He let her lie there for a moment, then, took hold of the chain linking the manacles binding her hands and dragged her to the house. He picked a different key from the set, opened the door, and flung her inside.
“Welcome to the House of Drake, my kingdom,” Drake said, bowing. “And I am its ruler, as thou shall be as well, my queen.” He shut and locked the door.
The girl jumped to her feet and, to Drake’s surprise, stumbled toward the closed window, the linking chain secured to her ankle manacles dangling loosely like some sick jump rope. Drake dove after her, and just before she leapt, grabbed hold of the chain and jerked. Her ankle twisted as her face slammed into the wooden floor; a deep gash slit her brow; blood spilled and glued her tresses to her temple.
“Here, let me put thy precious feet to rest.”
Upstairs, Roman heard a vicious splintering crack followed by the girl’s muffled screams. Another blow came. Then more stifled screeches.
“Thou must conserve thy vigor, my matriarch. Allow me to carry you up these stairs. You are above walking. You must command.”
Heavy footfalls mounted the steps. Drake’s laden breaths and her hiccupping sobs attended the march. Between each trudging step, dragging thuds ascended, trailed grotesquely behind the killer’s trek.
Roman secreted his essence and the mist engulfed him. Within its embrace, he was now invisible. Soundlessly, he walked over to the bigger throne and sat, monitoring Drake’s entry.
Drake came into the room, lurching, back-bowed, breathing heavy, sweat sprinkling his brow, holding an iron pipe in his hand while gripping the child in a headlock; she choked for air. The spit soaked gag was cutting into her cheeks. Tears trailed down her face and joined the mucus bubbling from her nostrils. Her bare feet scraped the floor behind her, one of her manacled legs swollen and bent at an odd angle. Her shin had been shattered.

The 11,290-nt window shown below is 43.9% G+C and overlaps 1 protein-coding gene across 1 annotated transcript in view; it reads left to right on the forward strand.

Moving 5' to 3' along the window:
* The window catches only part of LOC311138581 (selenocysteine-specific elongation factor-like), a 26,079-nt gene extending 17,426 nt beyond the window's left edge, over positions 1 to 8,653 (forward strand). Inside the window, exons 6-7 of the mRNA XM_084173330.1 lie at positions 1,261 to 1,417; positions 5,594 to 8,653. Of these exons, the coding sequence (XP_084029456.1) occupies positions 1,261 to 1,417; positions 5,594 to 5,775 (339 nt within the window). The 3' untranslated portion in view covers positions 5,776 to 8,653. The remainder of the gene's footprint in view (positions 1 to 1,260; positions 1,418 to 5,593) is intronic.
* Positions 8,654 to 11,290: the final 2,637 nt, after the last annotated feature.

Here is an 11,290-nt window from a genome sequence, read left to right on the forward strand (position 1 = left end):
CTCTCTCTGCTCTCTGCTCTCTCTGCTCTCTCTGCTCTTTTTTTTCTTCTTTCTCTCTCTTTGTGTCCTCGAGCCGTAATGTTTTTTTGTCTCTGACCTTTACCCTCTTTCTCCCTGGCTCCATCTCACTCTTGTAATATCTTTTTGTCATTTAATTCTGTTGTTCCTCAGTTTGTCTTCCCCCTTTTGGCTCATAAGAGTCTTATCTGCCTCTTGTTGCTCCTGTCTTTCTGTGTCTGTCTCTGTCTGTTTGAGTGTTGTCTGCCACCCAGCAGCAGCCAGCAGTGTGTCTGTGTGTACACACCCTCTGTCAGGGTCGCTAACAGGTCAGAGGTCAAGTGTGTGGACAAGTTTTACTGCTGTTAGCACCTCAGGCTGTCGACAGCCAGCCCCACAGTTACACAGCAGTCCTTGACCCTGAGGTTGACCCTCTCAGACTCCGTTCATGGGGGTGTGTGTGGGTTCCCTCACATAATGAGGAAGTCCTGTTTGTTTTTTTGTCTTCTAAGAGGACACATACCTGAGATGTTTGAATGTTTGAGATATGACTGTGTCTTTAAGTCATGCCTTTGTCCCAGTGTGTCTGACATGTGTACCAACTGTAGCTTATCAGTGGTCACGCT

Drake dropped the pipe and released her. She teetered on her good leg, screeched then fell. Surprised, he looked down. “Come now, thou shall not kneel before them. That is what they are here for. To honor you. Rise! Rise, my queen!”
He yanked her to her feet. She screamed into the gag and crumpled to her knees. Her eyes roamed over the morbid court and more tears came.
Roman wasn’t going to let her become part of that vile circle.
Drake grabbed her by the back of her neck and dragged her toward the seated dead. At the thrones, he slammed her into the smaller of the two and staggered, the strain sapping him.
“Before I gift thee my immortal blood, know this: I am the vampire Drake, and I do not give my blood recklessly,” he said, chest heaving.
Roman willed his essence forward. His pores opened and the mist came. To the mortal eye, it was invisible (unless Roman willed otherwise). It streamed towards Drake. When it reached him, the mist entered his pores. With his essence within Drake, Roman saw the world through the child destroyer’s eyes.
Eleven adults had replaced the children. Heads bowed. Mouths agape. Fangs visible. Their skin ashen and pale. Adulating eyes fixed on King and Queen. The costumes they wore as corpses were gone. Ladies now wore trains under gowns, molding, shaping corsets, boned bodices, and kirtles or petticoats. Men wore tunics over doublets, hooded cloaks, appliquéd silk shirts, and belted tabards or surcoats.
Madness, Roman thought, beginning to understand. For the killer, this was a functioning kingdom of vampires.
The room was now a regaled court: Drake wore a crown and his decrepit seat was a jewel-laden throne. The floor was made of marble. Immaculate purple curtains had replaced old, moldy drapes.
Roman withdrew. Drake rubbed his forehead, consciously unaware of the intrusion, though subconsciously sentient of it.
“Rise for your queen! It is time to gift her the blood! My life blood!” Again, Drake paused and listened for something only he could hear. “Good, now that you all have risen, the time has come for introductions.” He addressed the corpse nearest the throne. “This, my dear, is Roderick, captain of the guard.” He reached for the dead child, shoved his hand into an opening he’d made at the base of its skull, and like some sick puppeteer, mimicked the dead’s response. Mere skin and bones, the cadaver lost its jaw. It fell on the girl’s lap. She howled in terror, recoiled and jumped from her seat. She squealed and teetered on her broken leg, staggered, then dropped to her knees. Drake snatched her by the neck and slammed her back into the throne.
Roman had seen enough. He recalled his mist.
Drake felt a sudden chill at his back. He turned and saw that there was someone sitting in his chair. He gasped, for even in his madness, he realized that the being before him wasn’t dead or human. Drake backed away as panic ripped across his face.